With the pending arrival of top prospect Ronald Acuna, the Braves will add a potential potent bat to the lineup. Manager Brian Snitker will then figure out where to put Acuna in his batting order.
Some believe lineup construction is irrelevant, but that’s crazy. There is a method to the madness of where to put what kind of batter in a lineup. We could get overanalytical here, but don’t worry. That’s above this columnist’s paygrade.
Instead, in trying to figure out what the Braves lineup might look like, we’ll just use baseball sense. But until we know exactly what kind of hitter Acuna might be, it’s not an easy decision to make.
Plus, there are other issues at hand. The sudden power surge of Ozzie Albies makes his placement in a lineup interesting. And, with Dansby Swanson doing well, he’s not just someone you can slide down lower in the lineup. Maybe he’ll deserve to be higher once again.
Snitker might initially start Acuna sixth in the order, to not put too much pressure on him early on. That would simply mean Acuna would replace Preston Tucker. If Acuna does well, and would need to be moved up, that’s when things get interesting.
Part of this is tied to Freddie Freeman. You usually want your best hitter hitting third, but you also need Freeman to have some protection. Freeman’s already one of the leaders in walks, so opponents are trying to pitch around him. Someone with power, like Acuna, could help if he’s behind Freeman in the lineup.
So, does that mean Acuna should move to fourth and be the cleanup hitter? Well, that’s possible. Then Nick Markakis could slide to fifth and keep the left-right thing going. The catcher could then hit sixth, followed by Swanson and most likely third baseman Johan Camargo, a good hitter, hitting eighth.
Snitker could put Acuna second behind Ender Inciarte. Acuna has great speed, so that would be two speedsters at the top of the order. Would he keep Freeman third, or might he even be tempted to move Albies to fourth in the lineup? Albies certainly doesn’t look like a cleanup hitter, but his early power shows he has some pop.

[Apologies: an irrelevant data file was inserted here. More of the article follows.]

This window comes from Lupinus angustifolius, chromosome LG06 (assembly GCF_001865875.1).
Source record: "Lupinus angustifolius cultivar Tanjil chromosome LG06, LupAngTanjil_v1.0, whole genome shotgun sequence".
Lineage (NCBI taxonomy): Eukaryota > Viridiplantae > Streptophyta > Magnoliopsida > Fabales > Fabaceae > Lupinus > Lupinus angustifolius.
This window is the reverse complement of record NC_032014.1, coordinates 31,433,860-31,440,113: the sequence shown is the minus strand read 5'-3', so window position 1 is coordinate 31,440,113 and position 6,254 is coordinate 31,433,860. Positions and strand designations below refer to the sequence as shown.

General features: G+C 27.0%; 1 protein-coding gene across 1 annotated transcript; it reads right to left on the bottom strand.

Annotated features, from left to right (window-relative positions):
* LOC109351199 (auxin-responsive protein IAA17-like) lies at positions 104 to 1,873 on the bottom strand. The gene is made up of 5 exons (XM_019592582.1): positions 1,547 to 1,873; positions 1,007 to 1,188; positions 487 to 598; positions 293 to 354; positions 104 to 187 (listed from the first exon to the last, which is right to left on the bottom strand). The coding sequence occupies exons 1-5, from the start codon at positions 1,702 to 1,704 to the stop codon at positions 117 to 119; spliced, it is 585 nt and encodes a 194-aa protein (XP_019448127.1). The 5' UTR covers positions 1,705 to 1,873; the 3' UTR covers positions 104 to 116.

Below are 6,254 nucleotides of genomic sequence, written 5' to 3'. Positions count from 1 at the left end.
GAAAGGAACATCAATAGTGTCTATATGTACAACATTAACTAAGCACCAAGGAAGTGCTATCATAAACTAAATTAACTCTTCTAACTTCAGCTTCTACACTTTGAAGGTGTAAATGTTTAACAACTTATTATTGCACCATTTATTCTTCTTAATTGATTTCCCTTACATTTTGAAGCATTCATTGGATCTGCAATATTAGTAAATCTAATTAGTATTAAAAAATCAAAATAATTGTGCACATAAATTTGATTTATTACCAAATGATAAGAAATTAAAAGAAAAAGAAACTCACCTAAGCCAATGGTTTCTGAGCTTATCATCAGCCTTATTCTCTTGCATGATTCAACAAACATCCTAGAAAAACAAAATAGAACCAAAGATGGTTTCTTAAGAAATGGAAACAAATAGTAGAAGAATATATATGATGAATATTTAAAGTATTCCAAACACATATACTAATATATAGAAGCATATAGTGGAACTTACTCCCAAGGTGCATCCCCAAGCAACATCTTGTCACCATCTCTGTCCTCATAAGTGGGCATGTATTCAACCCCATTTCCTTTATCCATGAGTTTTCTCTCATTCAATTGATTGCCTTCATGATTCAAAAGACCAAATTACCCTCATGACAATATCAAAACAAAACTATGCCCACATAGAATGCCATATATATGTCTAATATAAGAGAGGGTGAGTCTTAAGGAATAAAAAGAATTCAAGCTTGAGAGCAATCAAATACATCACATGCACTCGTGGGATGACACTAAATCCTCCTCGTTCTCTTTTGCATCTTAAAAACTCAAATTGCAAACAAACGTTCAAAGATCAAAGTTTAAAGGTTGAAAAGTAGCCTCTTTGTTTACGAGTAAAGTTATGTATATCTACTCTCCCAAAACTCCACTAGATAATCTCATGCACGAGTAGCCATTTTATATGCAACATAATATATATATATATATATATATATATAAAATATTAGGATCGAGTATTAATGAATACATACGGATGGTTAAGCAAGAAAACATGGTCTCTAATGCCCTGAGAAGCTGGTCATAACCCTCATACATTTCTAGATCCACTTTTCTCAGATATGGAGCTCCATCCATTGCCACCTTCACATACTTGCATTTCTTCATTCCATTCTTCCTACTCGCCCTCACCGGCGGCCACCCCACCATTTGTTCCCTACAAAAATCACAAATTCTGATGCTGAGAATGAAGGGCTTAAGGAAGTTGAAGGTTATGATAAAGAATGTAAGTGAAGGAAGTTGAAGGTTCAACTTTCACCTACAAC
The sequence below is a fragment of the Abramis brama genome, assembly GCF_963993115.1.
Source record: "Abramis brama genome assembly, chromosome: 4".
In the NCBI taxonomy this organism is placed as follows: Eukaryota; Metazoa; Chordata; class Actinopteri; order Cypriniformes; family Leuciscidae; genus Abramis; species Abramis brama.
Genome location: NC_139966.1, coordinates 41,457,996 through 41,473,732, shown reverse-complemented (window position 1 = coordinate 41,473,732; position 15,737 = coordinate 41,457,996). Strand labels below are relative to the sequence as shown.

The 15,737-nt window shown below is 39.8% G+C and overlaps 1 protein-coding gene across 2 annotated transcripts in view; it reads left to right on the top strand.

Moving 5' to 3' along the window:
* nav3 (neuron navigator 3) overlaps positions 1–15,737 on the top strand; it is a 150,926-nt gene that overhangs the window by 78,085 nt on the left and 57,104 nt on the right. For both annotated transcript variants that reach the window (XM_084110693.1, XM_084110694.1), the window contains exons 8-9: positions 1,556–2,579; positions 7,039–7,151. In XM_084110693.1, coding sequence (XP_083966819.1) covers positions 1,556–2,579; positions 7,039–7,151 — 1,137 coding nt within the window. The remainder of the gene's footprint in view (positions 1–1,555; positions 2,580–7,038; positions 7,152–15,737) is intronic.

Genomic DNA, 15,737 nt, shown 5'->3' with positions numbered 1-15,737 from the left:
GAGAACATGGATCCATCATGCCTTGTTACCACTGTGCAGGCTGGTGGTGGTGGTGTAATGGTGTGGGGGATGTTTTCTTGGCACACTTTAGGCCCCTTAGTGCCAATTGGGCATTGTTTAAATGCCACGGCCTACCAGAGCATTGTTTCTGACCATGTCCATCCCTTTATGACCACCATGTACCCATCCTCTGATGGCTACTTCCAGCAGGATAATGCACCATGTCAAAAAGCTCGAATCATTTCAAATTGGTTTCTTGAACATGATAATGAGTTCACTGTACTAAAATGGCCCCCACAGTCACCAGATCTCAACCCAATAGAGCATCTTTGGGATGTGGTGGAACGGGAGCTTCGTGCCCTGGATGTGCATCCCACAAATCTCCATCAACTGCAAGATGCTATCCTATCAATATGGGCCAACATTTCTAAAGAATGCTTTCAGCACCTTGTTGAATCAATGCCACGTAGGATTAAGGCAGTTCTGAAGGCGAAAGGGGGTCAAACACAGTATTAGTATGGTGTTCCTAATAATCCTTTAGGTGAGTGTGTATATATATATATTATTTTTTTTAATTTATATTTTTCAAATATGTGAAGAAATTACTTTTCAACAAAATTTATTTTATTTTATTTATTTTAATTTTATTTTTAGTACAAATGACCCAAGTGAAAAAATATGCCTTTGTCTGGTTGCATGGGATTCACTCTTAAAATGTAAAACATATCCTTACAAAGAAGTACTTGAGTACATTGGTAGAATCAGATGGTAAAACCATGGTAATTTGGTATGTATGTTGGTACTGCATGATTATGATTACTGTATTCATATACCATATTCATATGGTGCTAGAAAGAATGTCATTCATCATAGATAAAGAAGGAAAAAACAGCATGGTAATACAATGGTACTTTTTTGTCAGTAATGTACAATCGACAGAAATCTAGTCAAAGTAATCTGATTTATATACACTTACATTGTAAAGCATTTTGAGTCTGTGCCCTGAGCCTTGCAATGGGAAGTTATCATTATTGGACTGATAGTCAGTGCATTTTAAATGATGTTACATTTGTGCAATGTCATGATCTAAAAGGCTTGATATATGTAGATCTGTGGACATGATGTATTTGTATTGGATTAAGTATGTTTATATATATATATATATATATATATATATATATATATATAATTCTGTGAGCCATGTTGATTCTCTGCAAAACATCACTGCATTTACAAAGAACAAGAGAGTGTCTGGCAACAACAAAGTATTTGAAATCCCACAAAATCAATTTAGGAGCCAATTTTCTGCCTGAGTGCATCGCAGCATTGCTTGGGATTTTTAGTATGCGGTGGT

Albies hitting fourth would also reset the lineup. Much is made about having the three best hitters in the first three spots in the order, but having Albies behind Freeman would be like starting over, with Markakis (who wouldn’t be a bad number two hitter, either) behind Albies.
What if Acuna hit third and then Freeman moved to fourth? That would give Freeman plenty of RBI opportunities, but could Markakis or the catchers give that needed protection? The Braves could even have Albies lead off, with Acuna hitting second and then Inciarte third and Freeman in the cleanup spot.
Last season, Kurt Suzuki and Tyler Flowers combined for 31 home runs. Even with Flowers hurt, if we knew that was going to happen again that could be some protection for Freeman in the lineup, which might tempt Snitker to drop Freeman to fourth and have Inciarte, Albies and Acuna in the top three spots.
We don’t know if Acuna will show immediate power. Sometimes that takes a while to develop, and we must remember Acuna is still just 20 years old. But if Acuna hits anything like he did in spring training (.432 batting average, .519 on base percentage and four home runs in 44 at bats), the Braves will have to find room for him at the top of the order.
Atlanta’s offense is off to a great start, and with Camargo coming back off the disabled list and Acuna joining the roster at some point soon, the lineup is going to improve. The way it is constructed might be a work in progress, and if there is an ongoing debate about who should bat where, that’s only a sign this team is truly getting better.
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